MikroTik CRS328-24P-4S+RM Review 24-port PoE and 4x 10GbE Switch

10

MikroTik CRS328-24P-4S+RM Internal Overview

Inside the switch, we see the simplicity of design. It is effectively a metal box with two main sections. The top (rear of the switch) is a power supply covered by a black shroud. The bottom is the switch PCB.

MikroTik CRS328 24P 4S+RM Internal Overview
MikroTik CRS328 24P 4S+RM Internal Overview

The power supply itself is relatively large for a 500W model. Here is a view of the PSU without that black shroud on it:

MikroTik CRS328 24P 4S+RM Internal Power Supply
MikroTik CRS328 24P 4S+RM Internal Power Supply

For a sense of scale, here is a Supermicro SYS-1029P-WTRT 700/750W 80Plus Platinum server power supply sitting in front of the MikroTik 500W PSU. Note, the Supermicro PSU has the AC input (behind the PSU on the MikroTik) as well as a fan (to the right in this photo on the MikroTik) built-in.

MikroTik CRS328 24P 4S+RM Internal Power Supply To Supermicro Comparison
MikroTik CRS328 24P 4S+RM Internal Power Supply To Supermicro Comparison

450W of that 500W PSU is split into three 150W segments. Each of these 150W segments powers a MikroTik PSE-24 PoE/ PoE+ power distribution board.

MikroTik CRS328 24P 4S+RM Internal PoE Boards
MikroTik CRS328 24P 4S+RM Internal PoE Boards

Each of these power distribution boards is aligned to a set of 8x 1GbE ports.

MikroTik CRS328 24P 4S+RM Internal PoE Boards With Ports
MikroTik CRS328 24P 4S+RM Internal PoE Boards With Ports

Tracing the power distribution from the power supply to these PoE injection boards and finally to the ports allows us to see how MikroTik is building a switch with 450W of capacity with 150W per 8 ports.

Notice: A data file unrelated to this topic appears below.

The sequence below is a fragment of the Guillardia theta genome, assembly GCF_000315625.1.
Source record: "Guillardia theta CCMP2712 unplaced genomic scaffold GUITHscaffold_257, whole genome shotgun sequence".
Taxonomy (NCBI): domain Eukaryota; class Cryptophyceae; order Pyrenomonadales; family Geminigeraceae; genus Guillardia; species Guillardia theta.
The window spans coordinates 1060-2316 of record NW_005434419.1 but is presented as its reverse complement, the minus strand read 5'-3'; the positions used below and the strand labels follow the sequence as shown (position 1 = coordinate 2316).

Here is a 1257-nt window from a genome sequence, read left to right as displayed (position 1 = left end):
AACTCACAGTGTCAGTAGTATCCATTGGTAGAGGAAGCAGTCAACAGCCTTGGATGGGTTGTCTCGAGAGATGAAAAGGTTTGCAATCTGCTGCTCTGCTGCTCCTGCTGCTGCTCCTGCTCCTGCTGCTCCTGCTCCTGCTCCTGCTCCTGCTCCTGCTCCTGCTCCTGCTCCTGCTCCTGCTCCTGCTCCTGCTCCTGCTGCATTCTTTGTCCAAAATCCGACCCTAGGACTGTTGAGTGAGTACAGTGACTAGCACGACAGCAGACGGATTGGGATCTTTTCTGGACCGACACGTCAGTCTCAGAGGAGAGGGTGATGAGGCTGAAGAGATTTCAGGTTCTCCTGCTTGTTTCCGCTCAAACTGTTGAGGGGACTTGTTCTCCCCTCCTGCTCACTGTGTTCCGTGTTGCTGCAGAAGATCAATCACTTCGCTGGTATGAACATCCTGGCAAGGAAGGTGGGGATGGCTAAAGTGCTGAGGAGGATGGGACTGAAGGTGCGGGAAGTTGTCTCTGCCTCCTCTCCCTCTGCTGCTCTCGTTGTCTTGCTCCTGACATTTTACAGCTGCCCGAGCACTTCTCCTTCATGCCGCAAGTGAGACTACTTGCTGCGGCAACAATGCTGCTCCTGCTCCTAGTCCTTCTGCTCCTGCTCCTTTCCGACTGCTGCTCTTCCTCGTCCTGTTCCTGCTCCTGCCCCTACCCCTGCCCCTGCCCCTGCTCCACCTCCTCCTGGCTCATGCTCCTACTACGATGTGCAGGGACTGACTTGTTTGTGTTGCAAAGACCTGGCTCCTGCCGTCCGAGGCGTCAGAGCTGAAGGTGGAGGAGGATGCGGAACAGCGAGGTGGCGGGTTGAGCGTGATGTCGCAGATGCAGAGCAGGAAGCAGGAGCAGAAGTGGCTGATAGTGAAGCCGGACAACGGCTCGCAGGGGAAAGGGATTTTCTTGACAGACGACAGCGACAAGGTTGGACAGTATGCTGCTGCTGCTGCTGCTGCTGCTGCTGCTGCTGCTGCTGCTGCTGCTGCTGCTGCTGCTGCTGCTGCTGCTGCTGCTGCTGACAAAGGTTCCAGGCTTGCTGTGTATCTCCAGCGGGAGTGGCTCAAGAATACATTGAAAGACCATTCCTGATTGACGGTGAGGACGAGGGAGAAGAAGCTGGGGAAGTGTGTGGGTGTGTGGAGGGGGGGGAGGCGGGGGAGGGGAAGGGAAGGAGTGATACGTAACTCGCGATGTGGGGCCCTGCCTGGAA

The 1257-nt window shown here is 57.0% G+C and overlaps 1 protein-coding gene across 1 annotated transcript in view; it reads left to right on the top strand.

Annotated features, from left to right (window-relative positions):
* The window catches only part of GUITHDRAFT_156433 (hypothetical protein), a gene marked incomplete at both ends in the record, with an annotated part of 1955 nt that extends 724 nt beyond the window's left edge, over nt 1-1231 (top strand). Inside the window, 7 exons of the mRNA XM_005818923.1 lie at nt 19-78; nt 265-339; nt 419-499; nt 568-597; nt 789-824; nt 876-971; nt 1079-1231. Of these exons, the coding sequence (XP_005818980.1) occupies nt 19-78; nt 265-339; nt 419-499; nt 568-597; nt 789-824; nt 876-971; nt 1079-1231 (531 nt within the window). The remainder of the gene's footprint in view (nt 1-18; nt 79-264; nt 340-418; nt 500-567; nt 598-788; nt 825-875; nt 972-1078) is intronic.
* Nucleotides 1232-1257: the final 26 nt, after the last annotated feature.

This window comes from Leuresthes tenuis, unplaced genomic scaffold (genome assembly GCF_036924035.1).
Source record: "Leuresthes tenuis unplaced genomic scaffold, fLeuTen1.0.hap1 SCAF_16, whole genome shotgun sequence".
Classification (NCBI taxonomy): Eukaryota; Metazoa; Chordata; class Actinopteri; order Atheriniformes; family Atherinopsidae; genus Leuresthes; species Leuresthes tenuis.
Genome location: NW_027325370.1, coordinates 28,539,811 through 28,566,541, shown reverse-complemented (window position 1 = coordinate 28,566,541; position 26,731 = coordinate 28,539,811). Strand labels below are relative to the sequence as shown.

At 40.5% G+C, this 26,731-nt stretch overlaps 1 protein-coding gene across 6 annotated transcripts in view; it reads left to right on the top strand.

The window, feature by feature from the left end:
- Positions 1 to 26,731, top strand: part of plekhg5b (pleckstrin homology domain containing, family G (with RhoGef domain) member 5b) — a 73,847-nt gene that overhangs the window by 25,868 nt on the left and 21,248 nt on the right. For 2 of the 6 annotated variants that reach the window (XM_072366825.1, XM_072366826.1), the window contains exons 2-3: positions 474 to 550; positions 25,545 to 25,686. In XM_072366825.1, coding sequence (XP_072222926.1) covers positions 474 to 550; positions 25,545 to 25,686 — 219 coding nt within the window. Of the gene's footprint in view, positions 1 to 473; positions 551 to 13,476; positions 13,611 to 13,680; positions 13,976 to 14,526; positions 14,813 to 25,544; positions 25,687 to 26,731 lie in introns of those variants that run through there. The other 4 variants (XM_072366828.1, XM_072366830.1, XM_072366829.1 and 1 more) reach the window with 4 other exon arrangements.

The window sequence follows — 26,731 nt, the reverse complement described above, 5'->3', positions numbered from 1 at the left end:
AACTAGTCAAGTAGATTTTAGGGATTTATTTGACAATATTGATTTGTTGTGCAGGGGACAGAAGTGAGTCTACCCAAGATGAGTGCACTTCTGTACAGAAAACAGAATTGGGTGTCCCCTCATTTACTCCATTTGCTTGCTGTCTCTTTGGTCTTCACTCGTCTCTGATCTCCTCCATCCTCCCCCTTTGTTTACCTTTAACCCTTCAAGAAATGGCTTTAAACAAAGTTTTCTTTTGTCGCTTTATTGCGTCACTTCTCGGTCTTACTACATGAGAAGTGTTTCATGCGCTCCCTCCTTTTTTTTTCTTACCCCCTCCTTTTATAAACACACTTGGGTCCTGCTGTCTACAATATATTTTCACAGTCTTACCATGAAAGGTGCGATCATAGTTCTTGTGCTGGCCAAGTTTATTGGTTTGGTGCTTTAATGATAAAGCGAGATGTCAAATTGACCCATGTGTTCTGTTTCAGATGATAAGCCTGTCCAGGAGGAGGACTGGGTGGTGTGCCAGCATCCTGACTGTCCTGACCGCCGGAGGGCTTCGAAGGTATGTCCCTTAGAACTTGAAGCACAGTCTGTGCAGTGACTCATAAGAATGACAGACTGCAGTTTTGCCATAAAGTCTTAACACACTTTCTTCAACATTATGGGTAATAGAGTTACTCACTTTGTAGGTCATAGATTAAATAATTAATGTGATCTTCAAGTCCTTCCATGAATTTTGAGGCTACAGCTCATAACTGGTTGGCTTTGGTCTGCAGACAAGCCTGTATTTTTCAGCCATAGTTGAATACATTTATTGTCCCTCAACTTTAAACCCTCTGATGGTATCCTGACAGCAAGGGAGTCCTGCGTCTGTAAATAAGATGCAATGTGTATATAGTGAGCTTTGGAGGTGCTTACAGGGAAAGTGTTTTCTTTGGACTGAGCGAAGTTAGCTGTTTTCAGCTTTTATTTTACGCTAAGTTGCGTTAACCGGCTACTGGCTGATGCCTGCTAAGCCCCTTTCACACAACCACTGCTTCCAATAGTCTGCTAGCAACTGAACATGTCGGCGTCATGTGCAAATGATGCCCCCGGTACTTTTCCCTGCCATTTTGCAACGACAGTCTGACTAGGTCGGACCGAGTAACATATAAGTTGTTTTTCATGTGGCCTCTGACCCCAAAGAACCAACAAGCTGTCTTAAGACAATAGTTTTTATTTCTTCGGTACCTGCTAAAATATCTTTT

While the vast majority of the switch goes to powering those 24 ports, there is a bit more going on. Here is what the block diagram looks like for the switch:

MikroTik CRS328 24P 4S+RM Block Diagram
MikroTik CRS328 24P 4S+RM Block Diagram

Again, we see MikroTik turn to a Marvell Prestera switch chip. This is the same chip that is used on the MikroTik CRS326-24G-2S+RM and the MikroTik CRS305-1G-4S+IN we reviewed. There is also a CRS328-4C-20S-4S+ model we have not reviewed that the company uses this chip on. We get an 800MHz single-core Arm chip for the management controller. As a quick aside here, we like that MikroTik is disclosing the switch chip solution inside their products. Many vendors in this space do not while it is a common practice in the higher-end segments. If there was ever an issue like the Intel Atom C2000 Series Bug one could figure out if their MikroTik is impacted (to our knowledge MikroTik never used the C2000 chips in the CRS line.) Many other vendors in the lower-cost switch space do not disclose what chips they use so one would have no idea that they are impacted if a silicon bug is found.

There is one other small feature we wanted to point out while looking at the inside of the switch, and that is a feature with fan headers. On the left side of the switch, there are two headers powering two PWM fans. On the right side of the switch, we have standard labeled 4-pin PWM fan headers that are empty.

MikroTik CRS328 24P 4S+RM PWM Fan Labels
MikroTik CRS328 24P 4S+RM PWM Fan Labels

These fan headers correspond to two openings for 1U fans on the side of the switch so MikroTik seems to have thought about people wanting to potentially try fan mods here.

MikroTik CRS328 24P 4S+RM Paint Job
MikroTik CRS328 24P 4S+RM Paint Job

You will notice that picture is labeled “Paint Job” and there is a good reason. The inside of the chassis took some paint as it was applied from the exterior. That is something you tend not to see as much of on higher quality switches. At the same time, it does not impact operation so it seems to be a small area of cost savings in the manufacturing process. You can certainly tell the difference between the CRS328-24P-4S+RM versus a $5000 or $1000 switch such as the Edgecore AS7712-32X 32x 100GbE Switch, but that is reasonable. This is a $379 list price switch.